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Houghton residents Chalk the Vote

(Garrett Neese/Daily Mining Gazette) The Nyberg family — Hobbes, 2; Adam; Jana; and Auggie, 5 — chalk pro-voting slogans and voter information on the sidewalk by the Portage Lake District Library in Houghton Sunday.

HOUGHTON — Sunday morning, Jana Nyberg and her family filled the sidewalk next to the Portage Lake District Library with colorful designs, voter information messages and slogans like “Vote out hate.”

The drawings were part of #ChalkTheVote, a national get-out-the-vote effort in which families across the country chalked messages on the sidewalk encouraging residents to vote. It was organized by ParentsTogether, a non-profit providing news and commentary on issues affecting children and families, as part of its nonpartisan #FamilyVote campaign.

Nyberg, a Houghton resident, said she had gotten interested after seeing it in ParentsTogether’s social media posts.

“We’re looking to help to get out the vote and teach their children about that and why it’s important,” she said. “We have an opportunity to vote for empathy and compassion, and I think it’s important to teach our children the process and how we have a voice.”

Helping Nyberg out Sunday were her husband, Adam, and her two sons, Auggie, 5, and Hobbes, 2.

The drawings included directions to the ballot drop box at the Houghton City Center.

The Nyberg parents had already dropped their ballots off there. At home, the children got to see them research the local and national issues before filling out their ballot. Having only lived in the area for a couple of years, many of the candidates are new to them, Adam said.

“We spent a bunch of time watching videos and researching people and they got to see that happen on the periphery,” he said. “They’re not really in the process with us because they’re so small, but they get to see us working on it and learning and trying to make good decisions.”

Both performers, Jana and Adam also played a candidate event where Auggie also sang and played.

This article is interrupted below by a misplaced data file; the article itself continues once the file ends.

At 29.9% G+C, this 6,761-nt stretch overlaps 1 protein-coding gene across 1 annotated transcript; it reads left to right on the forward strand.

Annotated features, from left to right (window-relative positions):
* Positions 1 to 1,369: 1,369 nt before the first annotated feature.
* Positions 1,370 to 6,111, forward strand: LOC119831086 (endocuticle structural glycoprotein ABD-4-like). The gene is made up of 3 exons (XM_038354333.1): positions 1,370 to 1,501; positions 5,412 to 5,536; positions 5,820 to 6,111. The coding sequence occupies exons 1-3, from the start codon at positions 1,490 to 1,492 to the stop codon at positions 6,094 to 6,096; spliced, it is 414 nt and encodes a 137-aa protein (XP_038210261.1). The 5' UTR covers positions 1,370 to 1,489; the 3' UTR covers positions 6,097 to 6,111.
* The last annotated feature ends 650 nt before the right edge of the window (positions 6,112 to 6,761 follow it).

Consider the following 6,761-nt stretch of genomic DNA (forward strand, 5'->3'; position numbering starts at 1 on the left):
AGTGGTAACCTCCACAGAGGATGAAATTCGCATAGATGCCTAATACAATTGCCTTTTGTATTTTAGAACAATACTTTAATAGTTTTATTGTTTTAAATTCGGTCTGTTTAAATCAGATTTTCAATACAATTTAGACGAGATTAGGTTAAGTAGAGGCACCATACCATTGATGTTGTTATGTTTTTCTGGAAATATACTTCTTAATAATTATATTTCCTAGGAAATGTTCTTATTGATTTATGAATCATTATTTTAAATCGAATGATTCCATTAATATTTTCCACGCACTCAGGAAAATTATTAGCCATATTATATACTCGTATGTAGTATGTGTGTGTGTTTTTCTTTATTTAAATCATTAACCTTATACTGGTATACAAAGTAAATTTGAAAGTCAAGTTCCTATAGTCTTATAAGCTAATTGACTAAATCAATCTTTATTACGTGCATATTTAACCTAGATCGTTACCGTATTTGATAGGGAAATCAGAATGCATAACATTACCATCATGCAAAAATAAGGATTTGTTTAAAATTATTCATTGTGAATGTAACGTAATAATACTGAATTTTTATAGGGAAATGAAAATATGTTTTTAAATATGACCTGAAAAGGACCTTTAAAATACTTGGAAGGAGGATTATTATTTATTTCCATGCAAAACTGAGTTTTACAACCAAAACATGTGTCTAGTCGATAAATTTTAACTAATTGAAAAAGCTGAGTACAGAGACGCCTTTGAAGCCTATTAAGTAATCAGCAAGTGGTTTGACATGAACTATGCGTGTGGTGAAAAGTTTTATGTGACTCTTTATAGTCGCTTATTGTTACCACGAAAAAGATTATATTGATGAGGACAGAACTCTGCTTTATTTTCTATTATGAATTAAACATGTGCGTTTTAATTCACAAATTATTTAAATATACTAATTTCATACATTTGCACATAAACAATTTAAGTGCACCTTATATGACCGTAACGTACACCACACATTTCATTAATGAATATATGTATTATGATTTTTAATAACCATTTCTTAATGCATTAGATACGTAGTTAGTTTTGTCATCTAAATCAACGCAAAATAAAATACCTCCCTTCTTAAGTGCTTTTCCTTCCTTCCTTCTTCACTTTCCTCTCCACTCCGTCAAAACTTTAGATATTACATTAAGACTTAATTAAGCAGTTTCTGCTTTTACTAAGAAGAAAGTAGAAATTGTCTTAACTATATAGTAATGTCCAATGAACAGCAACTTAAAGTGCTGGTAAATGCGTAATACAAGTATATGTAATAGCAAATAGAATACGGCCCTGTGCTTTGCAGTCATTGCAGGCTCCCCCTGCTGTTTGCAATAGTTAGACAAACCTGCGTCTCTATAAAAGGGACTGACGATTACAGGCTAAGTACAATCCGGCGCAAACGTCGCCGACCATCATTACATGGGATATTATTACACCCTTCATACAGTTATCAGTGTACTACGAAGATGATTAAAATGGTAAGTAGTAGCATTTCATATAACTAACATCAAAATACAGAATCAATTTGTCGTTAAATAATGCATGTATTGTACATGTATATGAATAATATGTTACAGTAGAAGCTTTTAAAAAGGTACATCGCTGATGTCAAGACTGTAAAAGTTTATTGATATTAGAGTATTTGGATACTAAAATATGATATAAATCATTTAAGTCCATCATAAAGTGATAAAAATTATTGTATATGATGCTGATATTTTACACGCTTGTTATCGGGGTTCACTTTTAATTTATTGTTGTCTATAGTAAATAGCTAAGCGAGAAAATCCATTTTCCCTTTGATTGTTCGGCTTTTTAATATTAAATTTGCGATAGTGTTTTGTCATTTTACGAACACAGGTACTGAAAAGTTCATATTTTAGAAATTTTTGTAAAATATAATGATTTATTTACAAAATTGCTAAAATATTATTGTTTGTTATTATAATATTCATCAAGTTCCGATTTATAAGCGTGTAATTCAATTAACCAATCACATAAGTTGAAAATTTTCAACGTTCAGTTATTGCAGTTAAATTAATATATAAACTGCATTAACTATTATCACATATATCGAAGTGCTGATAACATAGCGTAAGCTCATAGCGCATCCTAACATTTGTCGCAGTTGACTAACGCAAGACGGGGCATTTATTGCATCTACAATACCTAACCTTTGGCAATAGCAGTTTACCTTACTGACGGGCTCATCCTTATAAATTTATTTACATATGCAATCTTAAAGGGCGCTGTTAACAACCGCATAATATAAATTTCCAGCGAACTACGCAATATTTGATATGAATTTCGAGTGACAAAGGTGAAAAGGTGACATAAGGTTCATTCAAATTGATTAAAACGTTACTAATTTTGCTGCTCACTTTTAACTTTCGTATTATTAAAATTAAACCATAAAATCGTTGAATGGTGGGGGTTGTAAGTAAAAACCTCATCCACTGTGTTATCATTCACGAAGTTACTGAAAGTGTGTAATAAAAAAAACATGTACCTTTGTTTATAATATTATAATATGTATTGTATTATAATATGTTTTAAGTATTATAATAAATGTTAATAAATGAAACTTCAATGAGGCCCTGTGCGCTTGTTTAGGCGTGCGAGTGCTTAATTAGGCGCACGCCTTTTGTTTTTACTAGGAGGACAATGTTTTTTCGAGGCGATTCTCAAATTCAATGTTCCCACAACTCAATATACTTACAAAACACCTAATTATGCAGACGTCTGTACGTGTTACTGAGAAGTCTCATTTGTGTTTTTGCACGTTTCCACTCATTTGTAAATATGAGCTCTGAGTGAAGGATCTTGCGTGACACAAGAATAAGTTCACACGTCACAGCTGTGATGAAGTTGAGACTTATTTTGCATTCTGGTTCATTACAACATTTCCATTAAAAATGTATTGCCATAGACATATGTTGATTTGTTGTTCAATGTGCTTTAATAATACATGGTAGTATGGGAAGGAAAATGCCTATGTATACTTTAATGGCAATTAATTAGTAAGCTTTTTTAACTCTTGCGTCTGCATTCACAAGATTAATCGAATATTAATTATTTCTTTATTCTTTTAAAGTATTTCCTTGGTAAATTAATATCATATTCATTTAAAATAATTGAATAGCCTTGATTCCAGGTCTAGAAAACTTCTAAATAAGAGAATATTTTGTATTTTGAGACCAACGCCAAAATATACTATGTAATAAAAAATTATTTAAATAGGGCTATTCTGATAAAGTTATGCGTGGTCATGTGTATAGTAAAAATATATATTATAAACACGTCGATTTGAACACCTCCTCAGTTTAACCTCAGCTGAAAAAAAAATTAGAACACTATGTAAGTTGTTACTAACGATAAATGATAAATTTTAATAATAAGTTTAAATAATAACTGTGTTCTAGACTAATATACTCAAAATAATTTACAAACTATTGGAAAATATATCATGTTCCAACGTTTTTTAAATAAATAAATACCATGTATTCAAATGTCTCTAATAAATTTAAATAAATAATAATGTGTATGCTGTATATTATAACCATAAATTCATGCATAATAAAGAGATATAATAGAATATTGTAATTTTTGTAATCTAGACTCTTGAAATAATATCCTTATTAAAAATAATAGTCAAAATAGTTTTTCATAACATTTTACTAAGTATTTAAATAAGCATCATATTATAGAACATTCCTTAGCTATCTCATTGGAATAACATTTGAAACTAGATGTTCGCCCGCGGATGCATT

“Families have an opportunity, especially this year, to teach about how things have been difficult and how this process can help us bring about the needed change to take care of the least of these,” Jana said.

Auggie said he thinks people should vote “because it’s important to share with people.”

For the general public who might see it while enjoying the waterfront, Jana hopes it is a “nudge to the ballot.”

“It’s important that you’re in there, making your voice heard and exercising our right to choose who represents us,” she said.

In addition to Houghton, local municipalities with drop boxes are: Adams Township, Calumet Township, Chassell Township, Hancock, Franklin Township, Osceola Township, Portage Township, Osceola Township, Stanton Township and Torch Lake Township in Houghton County, and Spurr Township in Baraga County. The League of Women Voters of the Copper Country keeps an updated list at its website, lwvccmi.org, which also has candidate interviews for local races.

Michigan voters can register to vote in-person as late as election day, Nov. 3, at their city, village or township clerk office. Otherwise, it must be filed — or if mailed, postmarked — 15 days before the election.

Michigan residents can file for absentee ballots in-person one day before the election. Mail or online applications must be received by four days before the election.

On Friday, a Michigan appeals court reinstated a deadline of 8 p.m. on election night for mail-in ballots to be received. Previously, they could be counted if postmarked the day before Election Day and they arrived within two weeks.

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